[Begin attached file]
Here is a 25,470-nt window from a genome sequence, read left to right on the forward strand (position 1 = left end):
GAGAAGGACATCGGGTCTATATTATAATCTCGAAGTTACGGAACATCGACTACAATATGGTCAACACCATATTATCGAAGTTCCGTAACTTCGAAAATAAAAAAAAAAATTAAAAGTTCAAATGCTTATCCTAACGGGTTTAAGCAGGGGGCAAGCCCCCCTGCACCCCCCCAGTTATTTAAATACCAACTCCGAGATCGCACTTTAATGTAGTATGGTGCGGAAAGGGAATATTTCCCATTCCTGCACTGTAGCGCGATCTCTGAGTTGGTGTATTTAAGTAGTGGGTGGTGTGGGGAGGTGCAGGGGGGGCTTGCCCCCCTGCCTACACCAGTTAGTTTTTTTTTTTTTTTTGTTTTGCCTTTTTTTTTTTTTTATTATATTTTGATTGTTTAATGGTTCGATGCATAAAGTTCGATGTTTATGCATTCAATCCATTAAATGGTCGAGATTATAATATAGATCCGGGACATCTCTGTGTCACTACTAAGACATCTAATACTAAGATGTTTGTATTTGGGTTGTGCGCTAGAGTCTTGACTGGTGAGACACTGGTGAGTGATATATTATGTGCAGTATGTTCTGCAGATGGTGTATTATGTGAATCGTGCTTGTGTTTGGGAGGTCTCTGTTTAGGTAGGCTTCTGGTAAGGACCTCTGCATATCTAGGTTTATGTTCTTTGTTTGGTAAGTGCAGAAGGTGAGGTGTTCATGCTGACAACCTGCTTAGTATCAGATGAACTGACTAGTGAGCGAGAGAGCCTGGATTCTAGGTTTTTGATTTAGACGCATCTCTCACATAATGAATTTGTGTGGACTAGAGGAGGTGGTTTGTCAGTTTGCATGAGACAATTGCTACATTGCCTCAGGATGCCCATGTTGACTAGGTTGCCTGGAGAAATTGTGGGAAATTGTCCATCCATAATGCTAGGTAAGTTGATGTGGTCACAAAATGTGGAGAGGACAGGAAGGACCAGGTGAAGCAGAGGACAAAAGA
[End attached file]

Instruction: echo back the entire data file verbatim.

Here is a 25,470-nt window from a genome sequence, read left to right on the forward strand (position 1 = left end):
GAGAAGGACATCGGGTCTATATTATAATCTCGAAGTTACGGAACATCGACTACAATATGGTCAACACCATATTATCGAAGTTCCGTAACTTCGAAAATAAAAAAAAAAATTAAAAGTTCAAATGCTTATCCTAACGGGTTTAAGCAGGGGGCAAGCCCCCCTGCACCCCCCCAGTTATTTAAATACCAACTCCGAGATCGCACTTTAATGTAGTATGGTGCGGAAAGGGAATATTTCCCATTCCTGCACTGTAGCGCGATCTCTGAGTTGGTGTATTTAAGTAGTGGGTGGTGTGGGGAGGTGCAGGGGGGGCTTGCCCCCCTGCCTACACCAGTTAGTTTTTTTTTTTTTTTTGTTTTGCCTTTTTTTTTTTTTTATTATATTTTGATTGTTTAATGGTTCGATGCATAAAGTTCGATGTTTATGCATTCAATCCATTAAATGGTCGAGATTATAATATAGATCCGGGACATCTCTGTGTCACTACTAAGACATCTAATACTAAGATGTTTGTATTTGGGTTGTGCGCTAGAGTCTTGACTGGTGAGACACTGGTGAGTGATATATTATGTGCAGTATGTTCTGCAGATGGTGTATTATGTGAATCGTGCTTGTGTTTGGGAGGTCTCTGTTTAGGTAGGCTTCTGGTAAGGACCTCTGCATATCTAGGTTTATGTTCTTTGTTTGGTAAGTGCAGAAGGTGAGGTGTTCATGCTGACAACCTGCTTAGTATCAGATGAACTGACTAGTGAGCGAGAGAGCCTGGATTCTAGGTTTTTGATTTAGACGCATCTCTCACATAATGAATTTGTGTGGACTAGAGGAGGTGGTTTGTCAGTTTGCATGAGACAATTGCTACATTGCCTCAGGATGCCCATGTTGACTAGGTTGCCTGGAGAAATTGTGGGAAATTGTCCATCCATAATGCTAGGTAAGTTGATGTGGTCACAAAATGTGGAGAGGACAGGAAGGACCAGGTGAAGCAGAGGACAAAAGA